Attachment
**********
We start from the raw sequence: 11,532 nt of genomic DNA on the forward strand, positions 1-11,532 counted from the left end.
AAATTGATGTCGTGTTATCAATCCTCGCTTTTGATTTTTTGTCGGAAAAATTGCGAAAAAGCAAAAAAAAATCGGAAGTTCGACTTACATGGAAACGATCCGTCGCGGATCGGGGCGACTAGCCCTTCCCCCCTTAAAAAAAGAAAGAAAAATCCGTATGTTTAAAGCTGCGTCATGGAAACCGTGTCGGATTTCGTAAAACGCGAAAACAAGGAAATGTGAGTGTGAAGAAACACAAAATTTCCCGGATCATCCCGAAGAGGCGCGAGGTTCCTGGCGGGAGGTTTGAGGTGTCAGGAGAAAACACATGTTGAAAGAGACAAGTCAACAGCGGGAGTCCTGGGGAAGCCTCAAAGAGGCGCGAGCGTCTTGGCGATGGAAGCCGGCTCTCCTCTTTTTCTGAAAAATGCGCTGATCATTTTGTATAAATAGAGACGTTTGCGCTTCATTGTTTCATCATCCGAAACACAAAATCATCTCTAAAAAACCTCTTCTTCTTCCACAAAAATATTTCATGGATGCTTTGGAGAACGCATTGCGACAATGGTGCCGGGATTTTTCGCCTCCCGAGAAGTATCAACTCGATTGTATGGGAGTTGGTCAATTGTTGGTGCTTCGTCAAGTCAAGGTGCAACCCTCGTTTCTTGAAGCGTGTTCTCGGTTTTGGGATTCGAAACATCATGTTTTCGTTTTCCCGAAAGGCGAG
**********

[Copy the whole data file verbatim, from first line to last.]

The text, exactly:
We start from the raw sequence: 11,532 nt of genomic DNA on the forward strand, positions 1-11,532 counted from the left end.
AAATTGATGTCGTGTTATCAATCCTCGCTTTTGATTTTTTGTCGGAAAAATTGCGAAAAAGCAAAAAAAAATCGGAAGTTCGACTTACATGGAAACGATCCGTCGCGGATCGGGGCGACTAGCCCTTCCCCCCTTAAAAAAAGAAAGAAAAATCCGTATGTTTAAAGCTGCGTCATGGAAACCGTGTCGGATTTCGTAAAACGCGAAAACAAGGAAATGTGAGTGTGAAGAAACACAAAATTTCCCGGATCATCCCGAAGAGGCGCGAGGTTCCTGGCGGGAGGTTTGAGGTGTCAGGAGAAAACACATGTTGAAAGAGACAAGTCAACAGCGGGAGTCCTGGGGAAGCCTCAAAGAGGCGCGAGCGTCTTGGCGATGGAAGCCGGCTCTCCTCTTTTTCTGAAAAATGCGCTGATCATTTTGTATAAATAGAGACGTTTGCGCTTCATTGTTTCATCATCCGAAACACAAAATCATCTCTAAAAAACCTCTTCTTCTTCCACAAAAATATTTCATGGATGCTTTGGAGAACGCATTGCGACAATGGTGCCGGGATTTTTCGCCTCCCGAGAAGTATCAACTCGATTGTATGGGAGTTGGTCAATTGTTGGTGCTTCGTCAAGTCAAGGTGCAACCCTCGTTTCTTGAAGCGTGTTCTCGGTTTTGGGATTCGAAACATCATGTTTTCGTTTTCCCGAAAGGCGAG